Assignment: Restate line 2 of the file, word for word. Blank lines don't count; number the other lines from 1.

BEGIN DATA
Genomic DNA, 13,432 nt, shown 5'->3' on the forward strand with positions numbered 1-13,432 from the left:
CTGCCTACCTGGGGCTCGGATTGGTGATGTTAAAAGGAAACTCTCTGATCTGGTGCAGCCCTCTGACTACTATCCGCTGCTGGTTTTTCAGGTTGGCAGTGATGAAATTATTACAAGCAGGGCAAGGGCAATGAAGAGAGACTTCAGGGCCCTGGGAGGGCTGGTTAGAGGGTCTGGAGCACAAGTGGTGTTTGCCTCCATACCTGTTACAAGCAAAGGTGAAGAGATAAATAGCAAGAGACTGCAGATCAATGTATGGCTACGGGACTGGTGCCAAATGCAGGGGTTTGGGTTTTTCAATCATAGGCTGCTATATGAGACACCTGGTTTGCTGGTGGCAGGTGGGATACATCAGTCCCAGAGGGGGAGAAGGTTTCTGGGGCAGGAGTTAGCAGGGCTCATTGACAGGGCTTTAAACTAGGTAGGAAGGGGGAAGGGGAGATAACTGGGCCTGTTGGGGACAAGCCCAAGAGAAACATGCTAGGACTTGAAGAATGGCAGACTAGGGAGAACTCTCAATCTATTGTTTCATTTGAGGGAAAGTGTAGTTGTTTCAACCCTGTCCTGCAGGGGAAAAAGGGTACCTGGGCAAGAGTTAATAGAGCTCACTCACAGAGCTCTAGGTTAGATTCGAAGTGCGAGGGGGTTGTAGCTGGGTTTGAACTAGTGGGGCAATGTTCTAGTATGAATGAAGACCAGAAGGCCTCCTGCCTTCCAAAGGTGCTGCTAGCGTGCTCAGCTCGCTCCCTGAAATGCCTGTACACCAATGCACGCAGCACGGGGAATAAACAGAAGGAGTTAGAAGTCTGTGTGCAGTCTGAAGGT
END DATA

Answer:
CTGCCTACCTGGGGCTCGGATTGGTGATGTTAAAAGGAAACTCTCTGATCTGGTGCAGCCCTCTGACTACTATCCGCTGCTGGTTTTTCAGGTTGGCAGTGATGAAATTATTACAAGCAGGGCAAGGGCAATGAAGAGAGACTTCAGGGCCCTGGGAGGGCTGGTTAGAGGGTCTGGAGCACAAGTGGTGTTTGCCTCCATACCTGTTACAAGCAAAGGTGAAGAGATAAATAGCAAGAGACTGCAGATCAATGTATGGCTACGGGACTGGTGCCAAATGCAGGGGTTTGGGTTTTTCAATCATAGGCTGCTATATGAGACACCTGGTTTGCTGGTGGCAGGTGGGATACATCAGTCCCAGAGGGGGAGAAGGTTTCTGGGGCAGGAGTTAGCAGGGCTCATTGACAGGGCTTTAAACTAGGTAGGAAGGGGGAAGGGGAGATAACTGGGCCTGTTGGGGACAAGCCCAAGAGAAACATGCTAGGACTTGAAGAATGGCAGACTAGGGAGAACTCTCAATCTATTGTTTCATTTGAGGGAAAGTGTAGTTGTTTCAACCCTGTCCTGCAGGGGAAAAAGGGTACCTGGGCAAGAGTTAATAGAGCTCACTCACAGAGCTCTAGGTTAGATTCGAAGTGCGAGGGGGTTGTAGCTGGGTTTGAACTAGTGGGGCAATGTTCTAGTATGAATGAAGACCAGAAGGCCTCCTGCCTTCCAAAGGTGCTGCTAGCGTGCTCAGCTCGCTCCCTGAAATGCCTGTACACCAATGCACGCAGCACGGGGAATAAACAGAAGGAGTTAGAAGTCTGTGTGCAGTCTGAAGGT